The moderately large soybean genome (1.1 Gb) with ancient and recent duplications demonstrates that soybean genome is complex (Glycine max v1.0 at The second round of soybean whole genome duplication occurred approximately 13 million years ago and this polyploidy event contributes to the soybean genome structure ranging from near-identical, rather divergent to latter more divergent, leading to dynamic and massive genome rearrangement (Wendel and Doyle, 2005; Schmutz et al., 2010). The predicted number of coding genes in soybean is higher than that of Arabidopsis and grape, possibly due to the genome duplication events in soybean's history (Sterck et al., 2007; Cannon and Shoemaker, 2012). Based on the homeologous relationships determined by genome assembly of integrated data from recently duplicated genomic segments (;, homeologous blocks of duplicated segments were found in all 20 Chrs (Figure 1, gray ribbons). Multiple blocks on more than two Chrs indicate homoeologous retention and chromosomal rearrangements (Schmutz et al., 2010).


Figure 1. Circular map showing homeologous relationships among 20 soybean chromosomes based on QTLs associated with protein and oil content in recently duplicated segments. Chr01–Chr20 denote chromosome number of the soybean genome. The scale of 0–50 kb represents physical locations. Gray ribbons represent as duplicated positions of the G. max genome after similar duplicated regions are grouped as bundles. Circular lines from the inner to the outer: 1, LOD of protein QTL (red); 2, R2 of protein QTL (blue); 3, LOD of oil QTL (red); 4, R2 of oil QTL (blue).

Various gene duplications should be useful as subject to evolutionary divergence because the mode of duplication can influence evolutionary outcomes and plant specific traits are affected by functional gene duplication (Kaessmann, 2010; Cannon and Shoemaker, 2012; Yang and Bharti, 2012). A large impact of segmental duplications has been reported on the evolution of genes involved in phenotypic traits such as disease resistance and developmental process. QTLs associated with corn earworm resistance, Sclerotinia stem rot, soybean cyst nematode, seed-related traits (size, weight, and yield) and contents of protein, oil and sucrose were conserved across homeologous genomic regions after genome duplication (Shin et al., 2008; Kim et al., 2009). Therefore, the integration of soybean genomics with relative phenotypic trait resources should facilitate the identification of homeologous chromosomal rearrangements and new duplicate gene copies and help to identify informative QTLs related to desirable traits in soybean.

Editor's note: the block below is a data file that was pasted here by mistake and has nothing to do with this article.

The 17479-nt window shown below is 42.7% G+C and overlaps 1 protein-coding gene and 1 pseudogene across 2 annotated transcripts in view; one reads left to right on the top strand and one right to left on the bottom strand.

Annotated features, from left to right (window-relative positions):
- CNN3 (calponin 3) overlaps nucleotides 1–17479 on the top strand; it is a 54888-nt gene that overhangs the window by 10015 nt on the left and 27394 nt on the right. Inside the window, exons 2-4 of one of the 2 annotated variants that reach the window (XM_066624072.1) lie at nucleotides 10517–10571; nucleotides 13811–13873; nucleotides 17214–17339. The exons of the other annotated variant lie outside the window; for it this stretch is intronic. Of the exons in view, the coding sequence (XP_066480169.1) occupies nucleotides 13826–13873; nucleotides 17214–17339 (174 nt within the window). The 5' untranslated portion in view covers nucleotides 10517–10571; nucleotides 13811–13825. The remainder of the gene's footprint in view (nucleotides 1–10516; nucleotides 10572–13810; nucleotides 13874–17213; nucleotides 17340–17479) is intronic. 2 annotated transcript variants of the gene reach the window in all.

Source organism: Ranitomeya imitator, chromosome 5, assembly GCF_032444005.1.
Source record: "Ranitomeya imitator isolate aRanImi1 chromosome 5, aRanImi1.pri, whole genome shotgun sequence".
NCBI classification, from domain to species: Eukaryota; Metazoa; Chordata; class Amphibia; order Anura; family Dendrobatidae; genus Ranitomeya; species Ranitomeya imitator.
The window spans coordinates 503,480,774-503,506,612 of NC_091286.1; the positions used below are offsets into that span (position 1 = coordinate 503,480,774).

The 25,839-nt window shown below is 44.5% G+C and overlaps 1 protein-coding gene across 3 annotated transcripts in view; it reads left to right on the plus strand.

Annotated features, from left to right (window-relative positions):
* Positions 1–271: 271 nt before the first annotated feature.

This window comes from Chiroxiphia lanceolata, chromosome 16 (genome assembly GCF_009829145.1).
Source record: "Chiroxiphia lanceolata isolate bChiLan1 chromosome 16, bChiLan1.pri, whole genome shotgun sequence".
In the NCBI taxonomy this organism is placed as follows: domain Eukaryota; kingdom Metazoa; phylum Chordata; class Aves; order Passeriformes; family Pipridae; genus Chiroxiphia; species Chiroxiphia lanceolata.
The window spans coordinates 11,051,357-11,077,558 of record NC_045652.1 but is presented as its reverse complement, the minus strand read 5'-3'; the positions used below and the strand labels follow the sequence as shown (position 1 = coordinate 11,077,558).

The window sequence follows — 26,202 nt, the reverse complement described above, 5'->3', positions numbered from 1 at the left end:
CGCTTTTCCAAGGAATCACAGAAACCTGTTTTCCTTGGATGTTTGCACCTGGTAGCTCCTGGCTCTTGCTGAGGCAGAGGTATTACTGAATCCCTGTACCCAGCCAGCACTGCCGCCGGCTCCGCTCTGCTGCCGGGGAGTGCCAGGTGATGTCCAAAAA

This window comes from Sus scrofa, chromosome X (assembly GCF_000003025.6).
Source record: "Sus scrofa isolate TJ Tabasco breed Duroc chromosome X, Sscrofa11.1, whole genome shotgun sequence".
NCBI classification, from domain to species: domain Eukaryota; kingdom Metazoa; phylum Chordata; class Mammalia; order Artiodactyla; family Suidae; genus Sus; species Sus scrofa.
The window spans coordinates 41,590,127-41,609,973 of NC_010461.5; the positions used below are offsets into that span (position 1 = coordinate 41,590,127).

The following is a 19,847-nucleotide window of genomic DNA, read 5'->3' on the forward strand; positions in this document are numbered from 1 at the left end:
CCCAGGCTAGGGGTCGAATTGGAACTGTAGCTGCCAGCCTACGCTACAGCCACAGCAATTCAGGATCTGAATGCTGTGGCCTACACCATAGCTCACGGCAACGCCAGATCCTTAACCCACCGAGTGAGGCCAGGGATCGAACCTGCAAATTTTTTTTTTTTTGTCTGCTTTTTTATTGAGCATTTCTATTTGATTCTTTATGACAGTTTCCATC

QTLs for Seed Protein/Oil Content

Seed protein content has been investigated extensively in many soybean breeding programs (Helms and Orf, 1998; Cober and Voldeng, 2000; Panthee et al., 2005). Since seed protein content is determined by the interaction of various genetic loci with environmental factors, traditional soybean breeding has been assisted by extensive linkage map analyses, which have been conducted to identify QTLs for protein and oil contents with a range of genetic backgrounds and in different environments (Diers et al., 1992; Csanadi et al., 2001; Jun et al., 2008). Various soybean lines such as wild and cultivated soybeans and genotypes from different countries have also been used to explore seed protein QTLs (Sebolt et al., 2000; Csanadi et al., 2001; Jun et al., 2008).

From a large number of studies performed to identify QTLs for seed protein content in soybean, approximately 108 and 124 QTLs with various phenotypic variations have been correlated with the seed protein and oil content, respectively, and these were located on all of the soybean Chrs ( Over 61 QTLs are associated with the protein content in 17 different soybean populations (Vuong et al., 2007). The seed composition traits may be associated with seed sucrose content in soybean and a QTL for seed sucrose content on Chr 20 made a phenotypic contribution of greater than 10%, which may be a major QTL with a pleiotropic effect (Maughan et al., 2000). Combined with soybean genomic analysis, the QTLs for protein and their related traits could facilitate the rapid selection of significant protein QTLs and the identification of candidate genes regulating seed protein content.

A Major QTL for Seed Protein Content in Respect to Soybean Genome Duplication